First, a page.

Every Friday night at the Jiggi Hall we have Family Games Night.  The third Friday of the month is Friday Feast Night with a local lady, Zena putting on a dinner for the community.  This Friday,  the community was treated to a Mexican cuisine followed by a showing of the documentary Sacrifice Zone, organised by community members to support the anti CSG movement.  The film was about the government’s plan to allow the land in and around the Pilliga to become vast gaslands for the benefit of Santos (who often employ the ministers/politicians who granted them their mining licences once they retire from politics.  Hello????) The state and federal governments want this project to go ahead but the affected communities don’t.  Amongst those ‘sacrificed,’ will be farmers, farm lands and farming communities, local wildlife and the Pilliga National Park.  It was a sad film loaded with information and images demonstrating the damage already done by this invasive industry in other parts of Australia.

We, the people of the Northern Rivers stopped Metgasco from drilling wells at Bentley, and the community of Gloucester stopped AGL from proceeding with it’s plans to drill 300 wells in their back yards.  It can be done, people!

Some musings

FYI – for those of you who don’t know my family, you are probably thinking that it’s strange that most of the ‘people shots’ in this blog are of me.  Unfortunately, the other characters in this little saga are a tad camera shy, so, despite my amazing skills of persuasion, it’s been very difficult for me to coerce them into letting me post photos of them.

***

This week, I wanted to give you an update on areas of deprivation.  The things I miss the most are:

  1. melted cheese.  I haven’t had cheese melted on anything for four months.  Pizza with melted cheese, pasta with melted cheese, risotto with melted cheese, melted cheese, melted cheese etc
  2. having a good mobile phone and a good phone plan.   I don’t have mobile reception on the farm so I only use my mobile when I go to town.   This year, I’m using a prepaid card from Aldi –  $15 worth of credit lasted me from mid January to mid March months.  When I was in Brisbane however, I used $15 credit in five days.  It was really annoying to have to be conscious of the length of calls, data usage etc.  I felt like a penniless beggar when I called people and said “I can’t talk for long because I don’t have enough credit.”  It was a bit humiliating.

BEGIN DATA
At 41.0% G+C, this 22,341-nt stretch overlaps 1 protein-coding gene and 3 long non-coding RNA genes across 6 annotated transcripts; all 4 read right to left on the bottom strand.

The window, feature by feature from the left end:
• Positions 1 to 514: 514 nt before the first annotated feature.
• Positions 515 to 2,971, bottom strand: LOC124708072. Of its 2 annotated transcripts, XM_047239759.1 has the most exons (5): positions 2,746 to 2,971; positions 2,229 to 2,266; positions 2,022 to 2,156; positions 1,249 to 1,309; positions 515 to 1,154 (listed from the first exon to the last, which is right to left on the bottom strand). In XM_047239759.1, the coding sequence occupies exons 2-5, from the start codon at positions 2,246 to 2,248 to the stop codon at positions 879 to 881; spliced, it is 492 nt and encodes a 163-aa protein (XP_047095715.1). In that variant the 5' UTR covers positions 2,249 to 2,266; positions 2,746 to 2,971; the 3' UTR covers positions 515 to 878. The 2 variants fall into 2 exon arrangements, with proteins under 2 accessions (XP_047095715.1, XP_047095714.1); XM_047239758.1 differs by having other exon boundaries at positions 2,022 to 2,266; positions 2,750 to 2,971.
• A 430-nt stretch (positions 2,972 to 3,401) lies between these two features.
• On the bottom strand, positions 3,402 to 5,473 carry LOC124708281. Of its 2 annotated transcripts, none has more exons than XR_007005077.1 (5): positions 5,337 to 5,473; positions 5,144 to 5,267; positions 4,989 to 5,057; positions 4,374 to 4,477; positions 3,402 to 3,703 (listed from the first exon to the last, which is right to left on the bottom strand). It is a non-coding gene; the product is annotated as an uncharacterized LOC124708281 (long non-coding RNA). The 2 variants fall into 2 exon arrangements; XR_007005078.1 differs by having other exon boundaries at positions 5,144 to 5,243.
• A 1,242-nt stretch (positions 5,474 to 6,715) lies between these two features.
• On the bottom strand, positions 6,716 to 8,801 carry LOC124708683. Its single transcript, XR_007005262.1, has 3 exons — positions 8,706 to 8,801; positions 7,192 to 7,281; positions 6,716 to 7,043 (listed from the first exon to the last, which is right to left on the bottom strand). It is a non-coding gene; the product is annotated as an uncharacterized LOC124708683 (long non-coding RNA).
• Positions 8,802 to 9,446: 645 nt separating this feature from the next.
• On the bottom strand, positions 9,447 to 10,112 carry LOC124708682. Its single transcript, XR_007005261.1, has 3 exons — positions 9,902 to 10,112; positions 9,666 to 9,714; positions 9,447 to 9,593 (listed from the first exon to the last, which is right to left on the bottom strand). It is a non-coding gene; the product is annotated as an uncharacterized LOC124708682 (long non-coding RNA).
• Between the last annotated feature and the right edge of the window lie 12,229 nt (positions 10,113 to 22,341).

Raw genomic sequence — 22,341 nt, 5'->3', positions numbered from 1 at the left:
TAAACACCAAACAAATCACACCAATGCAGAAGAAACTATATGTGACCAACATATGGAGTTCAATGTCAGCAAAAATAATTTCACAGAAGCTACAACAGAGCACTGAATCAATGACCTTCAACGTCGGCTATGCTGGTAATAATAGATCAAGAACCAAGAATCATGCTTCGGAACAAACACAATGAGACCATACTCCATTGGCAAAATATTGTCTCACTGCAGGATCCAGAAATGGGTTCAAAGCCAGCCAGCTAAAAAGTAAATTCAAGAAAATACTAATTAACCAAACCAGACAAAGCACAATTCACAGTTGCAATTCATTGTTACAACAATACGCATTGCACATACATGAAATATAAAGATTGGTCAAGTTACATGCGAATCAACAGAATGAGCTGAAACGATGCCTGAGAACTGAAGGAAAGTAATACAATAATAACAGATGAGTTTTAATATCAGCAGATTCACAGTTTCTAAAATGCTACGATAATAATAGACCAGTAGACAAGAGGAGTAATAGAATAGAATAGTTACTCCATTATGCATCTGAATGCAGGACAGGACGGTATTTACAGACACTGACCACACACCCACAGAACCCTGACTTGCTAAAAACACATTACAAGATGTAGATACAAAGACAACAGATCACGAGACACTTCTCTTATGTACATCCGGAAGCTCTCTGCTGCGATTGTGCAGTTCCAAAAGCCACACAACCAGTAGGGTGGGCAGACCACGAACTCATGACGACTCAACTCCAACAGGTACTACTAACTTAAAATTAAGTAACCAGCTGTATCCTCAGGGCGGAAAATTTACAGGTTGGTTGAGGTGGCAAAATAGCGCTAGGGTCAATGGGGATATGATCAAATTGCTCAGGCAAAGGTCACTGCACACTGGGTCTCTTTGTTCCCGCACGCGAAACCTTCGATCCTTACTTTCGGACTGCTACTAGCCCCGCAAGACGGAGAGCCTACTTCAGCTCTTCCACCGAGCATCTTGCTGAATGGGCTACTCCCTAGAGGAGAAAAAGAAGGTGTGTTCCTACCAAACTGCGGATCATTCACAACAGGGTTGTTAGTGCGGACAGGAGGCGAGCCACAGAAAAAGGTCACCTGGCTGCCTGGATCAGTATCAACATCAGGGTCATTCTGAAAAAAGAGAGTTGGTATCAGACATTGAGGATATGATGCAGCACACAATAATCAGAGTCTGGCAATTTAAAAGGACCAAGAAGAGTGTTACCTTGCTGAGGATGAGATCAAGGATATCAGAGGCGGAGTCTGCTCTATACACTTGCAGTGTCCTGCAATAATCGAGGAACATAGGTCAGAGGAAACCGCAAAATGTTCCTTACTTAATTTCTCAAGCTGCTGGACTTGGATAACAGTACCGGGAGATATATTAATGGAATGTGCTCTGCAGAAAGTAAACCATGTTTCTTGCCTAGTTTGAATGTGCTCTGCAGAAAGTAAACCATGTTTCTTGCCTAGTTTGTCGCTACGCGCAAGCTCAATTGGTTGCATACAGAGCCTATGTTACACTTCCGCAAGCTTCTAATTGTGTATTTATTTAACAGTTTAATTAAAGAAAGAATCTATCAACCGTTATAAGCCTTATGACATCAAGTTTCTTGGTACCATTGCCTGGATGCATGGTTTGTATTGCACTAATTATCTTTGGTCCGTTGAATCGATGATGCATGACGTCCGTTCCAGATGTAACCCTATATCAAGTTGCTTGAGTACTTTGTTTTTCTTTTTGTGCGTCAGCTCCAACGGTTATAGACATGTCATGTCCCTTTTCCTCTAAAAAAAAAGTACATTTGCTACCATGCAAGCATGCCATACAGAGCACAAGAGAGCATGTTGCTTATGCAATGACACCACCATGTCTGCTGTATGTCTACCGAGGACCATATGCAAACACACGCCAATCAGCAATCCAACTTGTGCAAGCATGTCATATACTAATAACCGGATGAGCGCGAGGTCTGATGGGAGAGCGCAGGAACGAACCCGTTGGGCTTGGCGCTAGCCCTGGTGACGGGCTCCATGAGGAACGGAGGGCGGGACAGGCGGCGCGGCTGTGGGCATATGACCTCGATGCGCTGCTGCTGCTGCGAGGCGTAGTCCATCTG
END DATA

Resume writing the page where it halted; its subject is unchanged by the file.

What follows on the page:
3. going to the theatre, to retreats etc

That’s all the deprivation I can come up with at the moment.  (Actually, subconsciously, I think I really just wanted to tell the world how much I miss melted cheese!)

***

At my friend’s place in Brisbane, I hesitantly plucked a Noam Chomsky text from the bookshelf and decided to see how far I would get. (Years ago, I borrowed a Noam Chomsky book from the library and found that it made me overwhelmingly angry and depressed, so I deposited it back where it had been hiding, largely reviled and ignored, and went on with my life.) This time I fared no better. Chomsky makes the mistake of being too specific. If only he would explain the calculated efforts of powerful Western countries to control, manipulate and destroy developing countries in general terms then I could be outraged but still distance myself from the realities. But he doesn’t! He quotes presidents, and political strategists, he names policies and explains their effects and identifies who benefited from them.  I read two pages about how France and America turned Haiti from a resource rich country into terrifying wasteland over the period of 1842  until the present, then I cried for about half and hour.  I don’t believe we should bury our heads in the sand but I just can’t read Chomsky!